Break on through to the other side

Lots to talk about.

Yesterday I was fortunate enough to be invited along with a project my flatmate Tara is working with, which involves monitoring whether NGOs are fulfilling their objectives in the field. We would first visit a skills workshop, where new garment workers, 95% of the women, are being taught the skills they’ll need to succeed on the job. With the skills learned at that NGO, they will be able to skip the entry level position of “helper”, which involves cleaning and only working with the materials indirectly, and go straight into the position of “operator”, which involves actually working with the owing machines and others that are used in the garment industry. It was great to see so many women acquiring these skills and being compensated for it as well. The NGO, thanks to donors can afford to provide the workshop for free and even pay them a little bit in food and accomodation.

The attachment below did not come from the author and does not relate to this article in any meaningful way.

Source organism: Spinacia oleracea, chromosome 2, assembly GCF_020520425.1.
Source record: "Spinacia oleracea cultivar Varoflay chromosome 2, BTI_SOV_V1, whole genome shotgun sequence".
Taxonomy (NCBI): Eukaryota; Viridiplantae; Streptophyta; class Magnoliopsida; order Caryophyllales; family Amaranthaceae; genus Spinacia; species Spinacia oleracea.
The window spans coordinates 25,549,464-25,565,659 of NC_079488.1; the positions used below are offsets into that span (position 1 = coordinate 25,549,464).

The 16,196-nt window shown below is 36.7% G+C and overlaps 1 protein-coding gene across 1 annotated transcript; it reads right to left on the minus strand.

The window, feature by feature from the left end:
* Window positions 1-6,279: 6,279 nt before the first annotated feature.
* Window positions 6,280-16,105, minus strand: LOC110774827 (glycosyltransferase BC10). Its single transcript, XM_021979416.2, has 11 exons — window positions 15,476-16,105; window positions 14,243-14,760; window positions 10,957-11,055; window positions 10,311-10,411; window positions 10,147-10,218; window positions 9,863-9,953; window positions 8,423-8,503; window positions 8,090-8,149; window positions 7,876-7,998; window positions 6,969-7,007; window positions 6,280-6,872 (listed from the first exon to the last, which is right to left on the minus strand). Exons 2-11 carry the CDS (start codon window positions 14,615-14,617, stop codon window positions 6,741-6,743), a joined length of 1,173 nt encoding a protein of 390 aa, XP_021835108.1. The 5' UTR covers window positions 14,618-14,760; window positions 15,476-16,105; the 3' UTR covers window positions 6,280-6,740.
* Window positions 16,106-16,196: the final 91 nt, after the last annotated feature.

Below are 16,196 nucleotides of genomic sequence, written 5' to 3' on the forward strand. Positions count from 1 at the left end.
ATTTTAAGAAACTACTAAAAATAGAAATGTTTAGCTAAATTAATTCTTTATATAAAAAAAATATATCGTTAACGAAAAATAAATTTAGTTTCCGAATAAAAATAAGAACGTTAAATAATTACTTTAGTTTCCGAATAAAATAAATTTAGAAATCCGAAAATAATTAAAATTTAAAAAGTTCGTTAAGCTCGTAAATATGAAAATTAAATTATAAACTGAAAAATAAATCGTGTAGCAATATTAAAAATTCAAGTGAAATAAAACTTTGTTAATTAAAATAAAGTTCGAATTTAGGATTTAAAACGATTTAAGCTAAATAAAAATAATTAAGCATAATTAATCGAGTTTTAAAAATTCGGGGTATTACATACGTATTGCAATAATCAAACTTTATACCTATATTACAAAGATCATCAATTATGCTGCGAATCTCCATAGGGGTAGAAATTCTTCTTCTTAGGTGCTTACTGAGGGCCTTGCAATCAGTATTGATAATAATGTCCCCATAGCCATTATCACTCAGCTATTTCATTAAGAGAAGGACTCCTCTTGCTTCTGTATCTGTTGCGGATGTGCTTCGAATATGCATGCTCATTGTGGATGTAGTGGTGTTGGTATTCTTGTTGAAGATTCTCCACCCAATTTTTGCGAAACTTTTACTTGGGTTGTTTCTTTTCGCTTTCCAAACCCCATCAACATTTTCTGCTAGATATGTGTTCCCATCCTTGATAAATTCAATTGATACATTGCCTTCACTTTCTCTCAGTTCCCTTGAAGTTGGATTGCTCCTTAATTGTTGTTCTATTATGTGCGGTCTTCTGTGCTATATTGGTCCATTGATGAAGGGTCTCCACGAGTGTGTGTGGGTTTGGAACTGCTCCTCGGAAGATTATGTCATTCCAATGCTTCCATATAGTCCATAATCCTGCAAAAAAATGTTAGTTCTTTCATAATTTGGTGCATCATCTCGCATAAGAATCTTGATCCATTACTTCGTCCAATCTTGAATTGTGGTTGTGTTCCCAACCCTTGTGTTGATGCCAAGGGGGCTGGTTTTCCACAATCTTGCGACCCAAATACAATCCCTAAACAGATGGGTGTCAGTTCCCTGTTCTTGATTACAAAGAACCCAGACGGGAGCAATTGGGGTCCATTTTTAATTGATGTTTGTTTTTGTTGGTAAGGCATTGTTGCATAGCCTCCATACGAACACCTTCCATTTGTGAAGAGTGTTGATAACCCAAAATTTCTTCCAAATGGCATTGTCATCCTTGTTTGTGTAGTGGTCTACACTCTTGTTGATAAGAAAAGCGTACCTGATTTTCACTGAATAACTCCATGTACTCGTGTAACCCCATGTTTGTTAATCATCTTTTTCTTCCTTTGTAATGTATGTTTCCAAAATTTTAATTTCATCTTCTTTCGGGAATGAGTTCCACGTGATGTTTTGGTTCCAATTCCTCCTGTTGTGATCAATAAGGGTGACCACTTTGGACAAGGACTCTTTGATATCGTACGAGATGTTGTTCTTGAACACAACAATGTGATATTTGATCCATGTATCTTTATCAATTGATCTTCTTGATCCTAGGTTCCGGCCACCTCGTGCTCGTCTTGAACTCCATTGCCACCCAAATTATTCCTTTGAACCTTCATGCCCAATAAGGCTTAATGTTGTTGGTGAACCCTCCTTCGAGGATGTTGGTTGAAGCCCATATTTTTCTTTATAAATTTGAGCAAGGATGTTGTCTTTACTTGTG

The most interesting part, however, was when we got to visit another NGO in the field, meaning in one of the many slums of Dhaka. We first met in the NGO’s office, which was just a small house with three rooms. The NGO employs around 6 people and is responsible for raising awareness of labor laws and workers’ rights. They took us on a small tour of the slums that are cramped between surrounding high-rises. Having just gotten used to the way regular Dhaka looks and feels, I was presented with another shock. The slums here are basically people living in metal and wooden shacks in giant heaps of trash. Trash is everywhere, from the “houses” to the streets to the kitchens. Venturing further into the living quarters, it became immediately evident that privacy does not apply here. If one house is separated from another by the width of one person and neither of them have doors but merely hang cloth over their entry-way, and if the actual “houses” are roughly 2 by 3 meters (7 by9 ft) in area, and if each of of these abodes houses up to 6 or 7 people of all ages, then you start talking about the complete breakdown of anything resembling privacy. I was aghast when I realized that my room at home is as big as two of these houses.